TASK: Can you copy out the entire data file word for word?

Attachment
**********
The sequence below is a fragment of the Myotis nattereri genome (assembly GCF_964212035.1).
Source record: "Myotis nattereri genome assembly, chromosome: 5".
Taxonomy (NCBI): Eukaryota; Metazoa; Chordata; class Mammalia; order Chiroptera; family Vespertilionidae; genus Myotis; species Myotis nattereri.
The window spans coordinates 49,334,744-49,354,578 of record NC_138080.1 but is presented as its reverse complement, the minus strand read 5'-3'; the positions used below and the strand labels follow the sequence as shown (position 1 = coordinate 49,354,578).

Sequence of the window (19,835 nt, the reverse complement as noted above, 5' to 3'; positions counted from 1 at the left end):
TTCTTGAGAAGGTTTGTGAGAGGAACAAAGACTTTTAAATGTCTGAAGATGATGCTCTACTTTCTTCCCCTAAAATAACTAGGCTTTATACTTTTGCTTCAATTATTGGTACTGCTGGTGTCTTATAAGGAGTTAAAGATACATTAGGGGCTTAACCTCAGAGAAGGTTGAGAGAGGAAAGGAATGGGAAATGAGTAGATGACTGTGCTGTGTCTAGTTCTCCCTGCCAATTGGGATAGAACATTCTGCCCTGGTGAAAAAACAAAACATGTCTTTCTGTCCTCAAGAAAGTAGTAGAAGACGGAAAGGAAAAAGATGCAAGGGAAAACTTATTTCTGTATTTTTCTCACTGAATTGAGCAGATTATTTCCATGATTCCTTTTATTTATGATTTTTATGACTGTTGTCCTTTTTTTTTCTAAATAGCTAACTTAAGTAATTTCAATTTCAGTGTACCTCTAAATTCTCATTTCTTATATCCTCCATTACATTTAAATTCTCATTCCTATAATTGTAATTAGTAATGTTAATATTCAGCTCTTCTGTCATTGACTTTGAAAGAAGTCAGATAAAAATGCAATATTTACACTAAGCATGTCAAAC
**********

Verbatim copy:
The sequence below is a fragment of the Myotis nattereri genome (assembly GCF_964212035.1).
Source record: "Myotis nattereri genome assembly, chromosome: 5".
Taxonomy (NCBI): Eukaryota; Metazoa; Chordata; class Mammalia; order Chiroptera; family Vespertilionidae; genus Myotis; species Myotis nattereri.
The window spans coordinates 49,334,744-49,354,578 of record NC_138080.1 but is presented as its reverse complement, the minus strand read 5'-3'; the positions used below and the strand labels follow the sequence as shown (position 1 = coordinate 49,354,578).

Sequence of the window (19,835 nt, the reverse complement as noted above, 5' to 3'; positions counted from 1 at the left end):
TTCTTGAGAAGGTTTGTGAGAGGAACAAAGACTTTTAAATGTCTGAAGATGATGCTCTACTTTCTTCCCCTAAAATAACTAGGCTTTATACTTTTGCTTCAATTATTGGTACTGCTGGTGTCTTATAAGGAGTTAAAGATACATTAGGGGCTTAACCTCAGAGAAGGTTGAGAGAGGAAAGGAATGGGAAATGAGTAGATGACTGTGCTGTGTCTAGTTCTCCCTGCCAATTGGGATAGAACATTCTGCCCTGGTGAAAAAACAAAACATGTCTTTCTGTCCTCAAGAAAGTAGTAGAAGACGGAAAGGAAAAAGATGCAAGGGAAAACTTATTTCTGTATTTTTCTCACTGAATTGAGCAGATTATTTCCATGATTCCTTTTATTTATGATTTTTATGACTGTTGTCCTTTTTTTTTCTAAATAGCTAACTTAAGTAATTTCAATTTCAGTGTACCTCTAAATTCTCATTTCTTATATCCTCCATTACATTTAAATTCTCATTCCTATAATTGTAATTAGTAATGTTAATATTCAGCTCTTCTGTCATTGACTTTGAAAGAAGTCAGATAAAAATGCAATATTTACACTAAGCATGTCAAAC